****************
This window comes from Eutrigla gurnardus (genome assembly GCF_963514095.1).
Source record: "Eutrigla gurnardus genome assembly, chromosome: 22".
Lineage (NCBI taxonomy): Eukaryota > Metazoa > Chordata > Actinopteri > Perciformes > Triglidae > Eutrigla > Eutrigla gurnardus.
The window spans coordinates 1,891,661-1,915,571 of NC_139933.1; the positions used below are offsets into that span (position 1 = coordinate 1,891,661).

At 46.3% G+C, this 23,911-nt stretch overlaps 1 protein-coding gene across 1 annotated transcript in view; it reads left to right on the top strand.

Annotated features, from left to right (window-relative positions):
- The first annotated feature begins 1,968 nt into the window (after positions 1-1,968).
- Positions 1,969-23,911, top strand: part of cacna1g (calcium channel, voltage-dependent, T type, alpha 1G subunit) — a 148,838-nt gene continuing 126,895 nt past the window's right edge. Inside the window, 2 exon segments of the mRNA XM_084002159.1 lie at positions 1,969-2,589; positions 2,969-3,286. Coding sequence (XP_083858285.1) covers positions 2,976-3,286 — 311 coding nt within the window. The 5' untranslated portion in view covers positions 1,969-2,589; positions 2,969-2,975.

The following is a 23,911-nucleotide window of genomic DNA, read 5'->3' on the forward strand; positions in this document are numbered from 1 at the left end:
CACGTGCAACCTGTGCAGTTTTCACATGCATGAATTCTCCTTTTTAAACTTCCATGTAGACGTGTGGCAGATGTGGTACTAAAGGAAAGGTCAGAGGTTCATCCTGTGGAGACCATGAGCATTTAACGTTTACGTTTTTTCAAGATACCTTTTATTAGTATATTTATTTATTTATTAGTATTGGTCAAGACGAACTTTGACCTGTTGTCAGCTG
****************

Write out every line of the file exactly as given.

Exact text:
This window comes from Eutrigla gurnardus (genome assembly GCF_963514095.1).
Source record: "Eutrigla gurnardus genome assembly, chromosome: 22".
Lineage (NCBI taxonomy): Eukaryota > Metazoa > Chordata > Actinopteri > Perciformes > Triglidae > Eutrigla > Eutrigla gurnardus.
The window spans coordinates 1,891,661-1,915,571 of NC_139933.1; the positions used below are offsets into that span (position 1 = coordinate 1,891,661).

At 46.3% G+C, this 23,911-nt stretch overlaps 1 protein-coding gene across 1 annotated transcript in view; it reads left to right on the top strand.

Annotated features, from left to right (window-relative positions):
- The first annotated feature begins 1,968 nt into the window (after positions 1-1,968).
- Positions 1,969-23,911, top strand: part of cacna1g (calcium channel, voltage-dependent, T type, alpha 1G subunit) — a 148,838-nt gene continuing 126,895 nt past the window's right edge. Inside the window, 2 exon segments of the mRNA XM_084002159.1 lie at positions 1,969-2,589; positions 2,969-3,286. Coding sequence (XP_083858285.1) covers positions 2,976-3,286 — 311 coding nt within the window. The 5' untranslated portion in view covers positions 1,969-2,589; positions 2,969-2,975.

The following is a 23,911-nucleotide window of genomic DNA, read 5'->3' on the forward strand; positions in this document are numbered from 1 at the left end:
CACGTGCAACCTGTGCAGTTTTCACATGCATGAATTCTCCTTTTTAAACTTCCATGTAGACGTGTGGCAGATGTGGTACTAAAGGAAAGGTCAGAGGTTCATCCTGTGGAGACCATGAGCATTTAACGTTTACGTTTTTTCAAGATACCTTTTATTAGTATATTTATTTATTTATTAGTATTGGTCAAGACGAACTTTGACCTGTTGTCAGCTG